Thirdly, the ever-growing prices of smartphones lead to users treating their smartphones differently. Instead of replacing their whole smartphone when the screen is cracked or the battery life has been reduced dramatically, customers prefer substituting the malfunctioning part of their smartphone rather than buy a new one, which of course shows in the sales.
Why foldable smartphones are not the solution, but adopting a service-dominant approach could be
As the mobile industry finds itself at the top of the s-curve, smartphones are on the verge of becoming a commodity. A fate Apple and Samsung desperately try to avoid. Accordingly, companies turn their attention to any new technologies that they believe could help them gain an edge over the competition and get customers to switch. An example is the recent introduction of the foldable smartphones. While the industry wants us to believe foldable screens are the next big thing, U.S. consumers aren’t quite convinced of this innovation: when asked about features that would excite them to buy a new phone, only 17 and 19 percent of iPhone and Android users, respectively, named foldable screens as a desired feature. There is a clear discrepancy between the technological innovations that smartphone producers are trying to offer and the relevance of these novelties for the smartphone user.
The main issue is that smartphone players are missing the bigger picture: the smartphone is not just a combination of hardware and software, it is a device that gives the user access to information, entertainment, knowledge and much more. It is no coincidence that hardware upgrades become less relevant to the consumer and that people hold on to their phones longer: as it is the case for many industries, there’s a need to switch from a product-dominant logic to a service-dominant logic. Apple more or less seems to get this: although they’re famous for their wide range of devices such as iPhone, iPad, Mac, Apple watch, Apple Tv, HomePod and AirPods, Apple’s strength really is the software and services all their products offer. Think about iCloud, Apple Music, Apple Pay and the recently announced Apple Arcade, Apple News and Apple TV+. All these services – and many more – can be considered a ‘walled garden’ or “a closed ecosystem in which all the operations are controlled by the operator”. It’s no longer about the device, but about this walled garden that gives you access to all the services you want. However, the walls are high: not only does Apple control what’s entering the system, they also avoid customers looking over the wall and exploring what else is out there. Apple’s approach has paid off massively: while iPhone sales remain stagnant, Apple’s service revenue reached an all-time high of $10.9 billion in the first quarter of 2019, a 19 percent increase over the same period last year, eclipsing the iPad and Mac to become the company’s second-largest business segment. This shift in revenue stream is remarkable and might forecast that the smartphone as a product will become less important. The real sale are the services within the ecosystem that the smartphone manufacturers are able to offer.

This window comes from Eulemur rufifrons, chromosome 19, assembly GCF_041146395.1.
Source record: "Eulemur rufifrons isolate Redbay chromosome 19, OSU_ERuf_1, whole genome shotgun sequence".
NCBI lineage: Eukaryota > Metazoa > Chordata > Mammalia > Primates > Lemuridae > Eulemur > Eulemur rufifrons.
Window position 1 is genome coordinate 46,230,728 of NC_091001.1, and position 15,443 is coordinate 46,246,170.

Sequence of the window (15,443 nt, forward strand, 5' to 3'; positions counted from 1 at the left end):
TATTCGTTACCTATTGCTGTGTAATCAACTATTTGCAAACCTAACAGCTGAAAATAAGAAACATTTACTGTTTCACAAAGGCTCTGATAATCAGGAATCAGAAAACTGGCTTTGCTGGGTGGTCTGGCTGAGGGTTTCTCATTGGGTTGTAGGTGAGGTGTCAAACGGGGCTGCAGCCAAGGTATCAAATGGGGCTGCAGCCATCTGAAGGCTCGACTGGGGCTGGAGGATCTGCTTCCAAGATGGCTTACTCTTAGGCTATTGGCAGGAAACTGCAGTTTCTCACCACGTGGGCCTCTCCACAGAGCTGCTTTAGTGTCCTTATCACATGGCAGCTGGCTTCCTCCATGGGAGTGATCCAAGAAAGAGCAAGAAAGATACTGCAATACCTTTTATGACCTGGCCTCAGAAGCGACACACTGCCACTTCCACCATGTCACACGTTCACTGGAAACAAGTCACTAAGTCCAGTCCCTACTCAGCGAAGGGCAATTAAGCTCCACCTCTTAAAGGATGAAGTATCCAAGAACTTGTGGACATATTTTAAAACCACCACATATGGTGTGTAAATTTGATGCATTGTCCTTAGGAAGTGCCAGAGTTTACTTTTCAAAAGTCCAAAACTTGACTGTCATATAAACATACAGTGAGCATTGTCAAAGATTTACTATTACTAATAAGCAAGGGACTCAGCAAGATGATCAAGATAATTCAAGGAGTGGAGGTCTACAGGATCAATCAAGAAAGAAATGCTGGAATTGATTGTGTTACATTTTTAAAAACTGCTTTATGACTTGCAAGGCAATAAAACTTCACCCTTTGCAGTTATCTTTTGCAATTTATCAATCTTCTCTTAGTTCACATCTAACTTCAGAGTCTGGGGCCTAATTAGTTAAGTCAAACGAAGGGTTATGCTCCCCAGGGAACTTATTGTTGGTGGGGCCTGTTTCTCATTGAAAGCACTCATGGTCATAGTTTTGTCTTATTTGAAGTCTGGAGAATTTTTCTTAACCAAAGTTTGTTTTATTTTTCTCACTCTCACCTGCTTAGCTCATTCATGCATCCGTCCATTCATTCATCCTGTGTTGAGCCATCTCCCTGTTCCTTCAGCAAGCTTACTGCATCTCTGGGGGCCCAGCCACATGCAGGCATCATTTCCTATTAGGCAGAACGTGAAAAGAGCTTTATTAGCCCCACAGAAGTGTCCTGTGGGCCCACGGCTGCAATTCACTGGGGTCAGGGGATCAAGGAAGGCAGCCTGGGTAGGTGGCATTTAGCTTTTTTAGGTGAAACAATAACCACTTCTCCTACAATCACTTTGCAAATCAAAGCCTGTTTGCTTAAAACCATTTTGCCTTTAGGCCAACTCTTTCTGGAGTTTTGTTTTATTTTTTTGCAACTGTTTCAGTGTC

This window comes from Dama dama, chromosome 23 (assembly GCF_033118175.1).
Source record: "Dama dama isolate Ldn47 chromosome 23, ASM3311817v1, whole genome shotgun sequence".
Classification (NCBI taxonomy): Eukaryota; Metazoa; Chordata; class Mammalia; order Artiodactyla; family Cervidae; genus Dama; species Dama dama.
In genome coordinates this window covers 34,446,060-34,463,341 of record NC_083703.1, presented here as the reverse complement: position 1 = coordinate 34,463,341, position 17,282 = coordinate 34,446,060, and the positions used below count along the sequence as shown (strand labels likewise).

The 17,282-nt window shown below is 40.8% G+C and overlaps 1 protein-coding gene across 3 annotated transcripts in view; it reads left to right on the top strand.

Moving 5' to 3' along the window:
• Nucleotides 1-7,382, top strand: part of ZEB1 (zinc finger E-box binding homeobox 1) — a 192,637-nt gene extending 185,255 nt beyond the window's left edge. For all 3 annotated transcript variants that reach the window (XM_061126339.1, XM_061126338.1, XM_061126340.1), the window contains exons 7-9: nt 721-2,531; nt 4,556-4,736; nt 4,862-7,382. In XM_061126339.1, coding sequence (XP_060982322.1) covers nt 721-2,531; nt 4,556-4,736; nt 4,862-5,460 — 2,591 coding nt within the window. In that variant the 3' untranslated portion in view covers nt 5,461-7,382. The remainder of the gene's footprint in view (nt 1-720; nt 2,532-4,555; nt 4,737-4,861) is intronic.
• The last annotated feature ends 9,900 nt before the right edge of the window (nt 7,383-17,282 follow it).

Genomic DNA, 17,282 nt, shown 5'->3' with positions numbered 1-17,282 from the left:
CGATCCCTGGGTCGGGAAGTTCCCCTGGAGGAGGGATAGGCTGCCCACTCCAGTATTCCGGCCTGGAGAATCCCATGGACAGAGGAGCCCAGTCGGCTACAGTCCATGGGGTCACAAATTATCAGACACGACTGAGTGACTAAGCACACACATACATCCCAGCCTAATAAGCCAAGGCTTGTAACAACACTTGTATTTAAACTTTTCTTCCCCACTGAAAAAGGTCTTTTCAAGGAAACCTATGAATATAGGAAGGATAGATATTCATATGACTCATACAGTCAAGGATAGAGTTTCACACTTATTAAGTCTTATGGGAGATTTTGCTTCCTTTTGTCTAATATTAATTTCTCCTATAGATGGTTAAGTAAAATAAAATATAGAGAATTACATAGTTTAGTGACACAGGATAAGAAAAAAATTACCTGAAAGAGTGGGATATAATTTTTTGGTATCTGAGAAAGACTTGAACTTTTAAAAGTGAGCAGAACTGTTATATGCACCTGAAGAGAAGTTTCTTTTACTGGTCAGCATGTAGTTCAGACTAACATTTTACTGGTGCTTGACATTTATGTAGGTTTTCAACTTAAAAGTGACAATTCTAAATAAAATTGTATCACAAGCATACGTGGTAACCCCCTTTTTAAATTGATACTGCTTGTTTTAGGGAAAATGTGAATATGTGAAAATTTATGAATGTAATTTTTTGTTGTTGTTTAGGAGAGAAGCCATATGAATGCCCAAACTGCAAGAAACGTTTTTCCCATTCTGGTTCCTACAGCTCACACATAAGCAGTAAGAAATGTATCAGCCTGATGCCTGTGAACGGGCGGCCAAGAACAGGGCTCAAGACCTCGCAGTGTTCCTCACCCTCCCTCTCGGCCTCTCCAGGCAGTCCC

So is this the end of the smartphone? It is obvious that we’ve reached a smartphone plateau and that sales will continue to decline in the years to come. We could say it is the end of the smartphone as we know it, meaning the focus on the product itself will shift to the services that the device will offer. That’s why smartphone players that adopt the service-dominant logic and that understand that the smartphone they produce is much more than a harmony of hardware and software are on the winning team.